“The world is falling apart, and our leaders are on vacation,” a friend of mine said with disgust and frustration. Financial and economic indicators plunged precipitously that day, and we were searching for answers. Where have all the leaders gone, we asked. Shouldn’t our leaders be on call to help sort out what is happening?
And of course it was not just economics we worry about. There was also the ugly vandalism in the streets of London, foreshadowed earlier by those in Athens. There were some 60 cars torched in four nights across Berlin last week. Violence escalated on the borders of Israel, the Syrian military continued to gun down its citizens, and the brutal strongman in Libya refused to step off the stage.
It is foolish to try to find scapegoats for all of this in our leaders, and yet what we need at this very moment are wise and thoughtful leaders. The world seems so utterly complex and troubled at the moment. Is any leader up to the task? Is there any model of leadership commensurate to the challenge? Are we training the next generation of leaders in the right way?
As I was thinking about these questions, I happened to see some new thinking by a hero of mine, the great scholar, teacher, and writer N.T. Wright. As most people know by now, Wright recently left his position as Anglican Bishop of Durham in England to become Professor of New Testament and Early Christianity at the University of St. Andrews in Scotland.
And on June 26, 2011, Wright delivered a stunning sermon as part of the 600th anniversary of St. Andrews. He talks about how the university, building on its Christian foundations, ought to bring into the world an “upside-down vision of human flourishing.” He talks about how we should be preparing the next generation to lead the world.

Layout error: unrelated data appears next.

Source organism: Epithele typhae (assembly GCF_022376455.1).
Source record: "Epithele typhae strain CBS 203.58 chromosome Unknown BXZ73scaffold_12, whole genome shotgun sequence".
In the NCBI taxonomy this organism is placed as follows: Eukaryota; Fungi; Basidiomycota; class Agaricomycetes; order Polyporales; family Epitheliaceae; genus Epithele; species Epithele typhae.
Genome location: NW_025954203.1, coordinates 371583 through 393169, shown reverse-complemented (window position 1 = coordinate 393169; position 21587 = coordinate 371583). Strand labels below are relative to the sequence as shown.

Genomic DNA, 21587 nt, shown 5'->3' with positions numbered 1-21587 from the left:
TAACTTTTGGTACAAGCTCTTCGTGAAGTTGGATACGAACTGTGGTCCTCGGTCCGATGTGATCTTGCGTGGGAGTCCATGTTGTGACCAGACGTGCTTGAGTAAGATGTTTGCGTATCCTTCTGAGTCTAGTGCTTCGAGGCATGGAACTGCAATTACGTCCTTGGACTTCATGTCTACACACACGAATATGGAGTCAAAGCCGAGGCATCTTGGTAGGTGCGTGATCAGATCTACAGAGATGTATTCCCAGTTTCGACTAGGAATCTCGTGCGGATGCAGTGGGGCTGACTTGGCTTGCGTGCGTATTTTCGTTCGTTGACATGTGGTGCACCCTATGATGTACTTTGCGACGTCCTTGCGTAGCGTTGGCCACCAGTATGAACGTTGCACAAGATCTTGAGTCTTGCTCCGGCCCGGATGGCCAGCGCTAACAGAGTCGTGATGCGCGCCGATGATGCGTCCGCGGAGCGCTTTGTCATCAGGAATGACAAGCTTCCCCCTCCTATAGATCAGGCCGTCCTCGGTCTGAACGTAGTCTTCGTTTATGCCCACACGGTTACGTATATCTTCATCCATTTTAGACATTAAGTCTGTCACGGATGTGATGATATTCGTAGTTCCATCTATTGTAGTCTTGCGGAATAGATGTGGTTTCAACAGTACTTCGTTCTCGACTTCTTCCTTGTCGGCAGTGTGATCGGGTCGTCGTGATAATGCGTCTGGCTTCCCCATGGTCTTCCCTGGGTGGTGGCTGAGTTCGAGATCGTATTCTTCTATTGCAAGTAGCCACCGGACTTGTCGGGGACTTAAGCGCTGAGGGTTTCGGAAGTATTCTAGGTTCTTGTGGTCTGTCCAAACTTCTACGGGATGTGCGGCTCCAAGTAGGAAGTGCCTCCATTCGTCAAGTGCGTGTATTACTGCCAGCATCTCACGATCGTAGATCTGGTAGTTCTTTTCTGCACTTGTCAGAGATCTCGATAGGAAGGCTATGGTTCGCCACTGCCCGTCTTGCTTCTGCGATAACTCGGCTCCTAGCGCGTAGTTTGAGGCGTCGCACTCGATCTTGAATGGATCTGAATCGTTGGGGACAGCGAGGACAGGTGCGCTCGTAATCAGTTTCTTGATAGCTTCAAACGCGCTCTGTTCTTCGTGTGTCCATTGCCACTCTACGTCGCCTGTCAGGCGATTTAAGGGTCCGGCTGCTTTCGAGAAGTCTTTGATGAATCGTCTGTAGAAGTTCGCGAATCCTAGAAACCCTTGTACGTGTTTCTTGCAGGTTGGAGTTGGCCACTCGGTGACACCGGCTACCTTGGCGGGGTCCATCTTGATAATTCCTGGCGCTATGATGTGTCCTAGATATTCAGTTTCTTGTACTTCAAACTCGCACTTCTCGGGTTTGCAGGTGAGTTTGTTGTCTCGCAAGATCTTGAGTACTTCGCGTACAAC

The university of our day, says Wright, should be “looking again at this holistic vision of what it means to be human, what it means to be a University. Life isn’t going to get any easier in Scotland, in Europe, in the world as a whole, in the next few decades. We urgently need a fresh supply of people with a vision to excel, not for their own pride or pay, but for what has to be done in the world.” Yes, indeed. I think this is exactly the message we are trying to articulate and live out at Seattle Pacific University.
If we are looking for a new paradigm of leadership for our day, where do we find today this “upside-down vision of human flourishing”? Well, for the Christian university this is what we claim: “The message of the early Christians,” Wright says, “which lies at the heart of the notion of a Christian foundation whether it be a University or a hospital or a family or indeed a country, is that true greatness comes through sacrificial love, that true leadership consists in self-giving service, and that truth itself, the ultimate quest of all University life, is not something we can simply discover, put in our pockets, and use to our own advantage.”
And what about this notion of truth for our day: “Truth is something that happens when genuinely humble people pause long enough before their subject of study to hear and see what is truly going on, rather than inflicting their own theories on it. Truth then comes to expression when they, or others, purify the dialect of the tribe, and manage to say the new thing, whatever it is, in new and appropriate ways. Universities exist to foster the conditions within which that birthing of truth can take place.”
It is this “new thing,” told “in new and appropriate ways,” that we yearn for from our leaders for our day. It is this humble search for the truth that should inform the work of our universities and the new paradigm for leadership.
It is this profound new posture of humility and self-giving that must inform our leadership and our society moving forward. What we most need, says Wright, and what the Christian university can best provide is to “teach a new generation that truth and beauty are more than fantasy, that public policy is more than Machiavellian scheming, and that we are best served when the will of the people is brought, by whatever means, into a dynamic dialogue with the will of God.”